In 1997 constitution, section 68 stipulates that voting is compulsory by law under penalty. The failure to fulfill this duty, without notifying the authorities of the appropriate cause of this failure, is subject to the revocation of political rights as follows: (1) the right to petition an election of members of the HoR, senators, local administrators, members of the local assembly, and village and sub-district headpersons; (2) the right to be a candidate in an election of members of the HoR, senators, local administrators, members of the local assembly and; (3) the right to be a candidate in village and sub-district headpersons. This loss of political rights is for a period from the Election Day on which a voter fails to vote to the next election day of an election at any level in which this voter is eligible to vote.
According to the amended Constitution in 2011, three key organic laws were updated after final passage on 25April 2011: the law on the Election of members of the House of Representatives and Installation of Senators, the Political Parties Act, and the Election Commission Act. Little was changed in these acts except for updating the sections that related to the changes in the numbers of constituency and party list MPs and the manner in which those would be chosen.
The laws, as Thai electoral laws have tended to be, were comprehensive and detailed for most areas related to the election, a fact consistent with how Thai authorities have historically approached organizing elections. The ECT has a broad mandate that incorporates investigations and adjudications as well as election administration, and is empowered to severely punish election violations with, in the most serious cases, jailing candidates and dissolving entire political parties. There exists a mechanism for complaints and appeals of ECT decisions but the fact that the ECT has the power to adjudicate is unusual since most cases of such magnitude are usually processed through a full trial setting where the defendant has the full range of rights and protections afforded them.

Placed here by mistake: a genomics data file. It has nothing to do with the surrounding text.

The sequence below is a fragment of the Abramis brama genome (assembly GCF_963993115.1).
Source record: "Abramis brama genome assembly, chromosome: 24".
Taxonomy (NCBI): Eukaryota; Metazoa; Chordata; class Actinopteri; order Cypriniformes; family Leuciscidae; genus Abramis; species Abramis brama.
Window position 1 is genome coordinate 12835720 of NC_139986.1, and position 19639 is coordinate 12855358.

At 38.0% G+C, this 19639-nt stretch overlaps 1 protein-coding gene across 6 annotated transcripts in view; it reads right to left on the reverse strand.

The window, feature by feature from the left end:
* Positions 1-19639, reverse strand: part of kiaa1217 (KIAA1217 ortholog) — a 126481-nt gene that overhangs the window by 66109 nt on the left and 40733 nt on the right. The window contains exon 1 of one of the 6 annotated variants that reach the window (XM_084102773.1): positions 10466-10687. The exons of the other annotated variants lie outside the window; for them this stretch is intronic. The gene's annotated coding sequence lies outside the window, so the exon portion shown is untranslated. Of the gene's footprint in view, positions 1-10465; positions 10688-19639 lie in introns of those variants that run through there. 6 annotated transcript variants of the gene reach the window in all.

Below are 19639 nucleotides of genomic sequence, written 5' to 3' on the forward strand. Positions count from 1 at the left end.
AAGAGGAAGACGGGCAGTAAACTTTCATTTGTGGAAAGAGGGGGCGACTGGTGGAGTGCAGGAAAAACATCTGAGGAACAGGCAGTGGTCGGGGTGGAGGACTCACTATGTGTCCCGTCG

Restrictions on campaigning are highly detailed, regulating everything down to the size and number of posters allowed and which kinds of organizations are allowed to organize campaign events. Where the election law did not specify particular elements of campaign restrictions, regulations issued by relevant bodies complemented the election law.
A prominent regulation from the ECT, and one widely believed to be disregarded by almost all candidates, related to campaign spending. Since the election law did not specify campaign limits, the ECT decided to limit candidates spending to no more than 1.5 million baht per campaign and issued the appropriate regulations to this effect a few weeks after the Election Date was set.